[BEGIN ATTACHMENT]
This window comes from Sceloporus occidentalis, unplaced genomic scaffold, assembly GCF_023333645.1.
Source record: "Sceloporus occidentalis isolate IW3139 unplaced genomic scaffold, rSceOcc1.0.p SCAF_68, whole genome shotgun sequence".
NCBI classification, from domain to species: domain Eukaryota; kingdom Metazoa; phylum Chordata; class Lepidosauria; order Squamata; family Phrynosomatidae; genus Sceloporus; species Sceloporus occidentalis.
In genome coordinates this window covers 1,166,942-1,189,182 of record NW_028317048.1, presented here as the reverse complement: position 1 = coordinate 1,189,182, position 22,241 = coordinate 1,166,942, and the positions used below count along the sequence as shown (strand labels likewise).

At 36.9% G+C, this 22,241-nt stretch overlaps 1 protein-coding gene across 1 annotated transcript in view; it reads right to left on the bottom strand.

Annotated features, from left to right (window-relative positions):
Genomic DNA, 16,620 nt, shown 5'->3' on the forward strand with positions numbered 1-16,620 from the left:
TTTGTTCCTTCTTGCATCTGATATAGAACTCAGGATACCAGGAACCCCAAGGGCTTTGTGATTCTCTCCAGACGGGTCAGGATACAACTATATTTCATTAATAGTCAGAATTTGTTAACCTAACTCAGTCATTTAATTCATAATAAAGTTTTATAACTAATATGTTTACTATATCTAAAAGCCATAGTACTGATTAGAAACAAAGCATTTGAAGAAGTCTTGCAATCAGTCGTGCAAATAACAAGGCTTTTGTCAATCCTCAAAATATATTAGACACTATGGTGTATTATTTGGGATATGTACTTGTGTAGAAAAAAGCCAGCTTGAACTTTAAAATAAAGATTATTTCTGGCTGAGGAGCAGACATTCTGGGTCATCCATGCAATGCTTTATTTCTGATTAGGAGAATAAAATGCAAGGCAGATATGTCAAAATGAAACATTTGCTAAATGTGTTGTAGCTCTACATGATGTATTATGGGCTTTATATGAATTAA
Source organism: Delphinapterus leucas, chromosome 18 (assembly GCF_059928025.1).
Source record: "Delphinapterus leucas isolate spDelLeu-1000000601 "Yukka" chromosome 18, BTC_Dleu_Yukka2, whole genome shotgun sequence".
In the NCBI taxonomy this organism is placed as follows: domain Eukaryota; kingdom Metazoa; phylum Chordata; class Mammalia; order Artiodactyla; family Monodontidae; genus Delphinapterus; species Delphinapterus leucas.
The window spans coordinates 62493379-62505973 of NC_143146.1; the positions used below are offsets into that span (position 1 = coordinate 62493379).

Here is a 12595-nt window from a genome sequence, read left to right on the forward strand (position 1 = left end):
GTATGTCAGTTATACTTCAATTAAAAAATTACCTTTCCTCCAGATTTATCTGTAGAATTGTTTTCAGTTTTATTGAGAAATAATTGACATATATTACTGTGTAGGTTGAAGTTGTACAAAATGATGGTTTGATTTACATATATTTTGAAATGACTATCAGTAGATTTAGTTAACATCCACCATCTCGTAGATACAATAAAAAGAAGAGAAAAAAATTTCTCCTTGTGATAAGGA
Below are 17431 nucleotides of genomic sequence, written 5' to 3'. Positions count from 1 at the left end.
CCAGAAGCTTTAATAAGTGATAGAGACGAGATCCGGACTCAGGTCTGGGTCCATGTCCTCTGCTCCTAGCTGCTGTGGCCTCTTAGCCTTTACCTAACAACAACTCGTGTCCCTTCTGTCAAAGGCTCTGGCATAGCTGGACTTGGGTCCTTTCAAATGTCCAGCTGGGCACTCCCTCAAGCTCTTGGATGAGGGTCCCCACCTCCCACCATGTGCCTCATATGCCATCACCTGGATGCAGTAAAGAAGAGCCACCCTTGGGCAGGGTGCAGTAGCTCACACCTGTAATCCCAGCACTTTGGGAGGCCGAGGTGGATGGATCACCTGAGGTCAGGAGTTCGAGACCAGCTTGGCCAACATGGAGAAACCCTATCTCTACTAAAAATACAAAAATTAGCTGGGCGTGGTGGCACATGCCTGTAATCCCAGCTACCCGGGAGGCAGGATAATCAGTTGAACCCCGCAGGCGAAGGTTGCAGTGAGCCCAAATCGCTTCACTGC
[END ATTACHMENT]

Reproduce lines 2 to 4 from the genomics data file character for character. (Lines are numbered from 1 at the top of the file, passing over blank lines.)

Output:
Source record: "Sceloporus occidentalis isolate IW3139 unplaced genomic scaffold, rSceOcc1.0.p SCAF_68, whole genome shotgun sequence".
NCBI classification, from domain to species: domain Eukaryota; kingdom Metazoa; phylum Chordata; class Lepidosauria; order Squamata; family Phrynosomatidae; genus Sceloporus; species Sceloporus occidentalis.
In genome coordinates this window covers 1,166,942-1,189,182 of record NW_028317048.1, presented here as the reverse complement: position 1 = coordinate 1,189,182, position 22,241 = coordinate 1,166,942, and the positions used below count along the sequence as shown (strand labels likewise).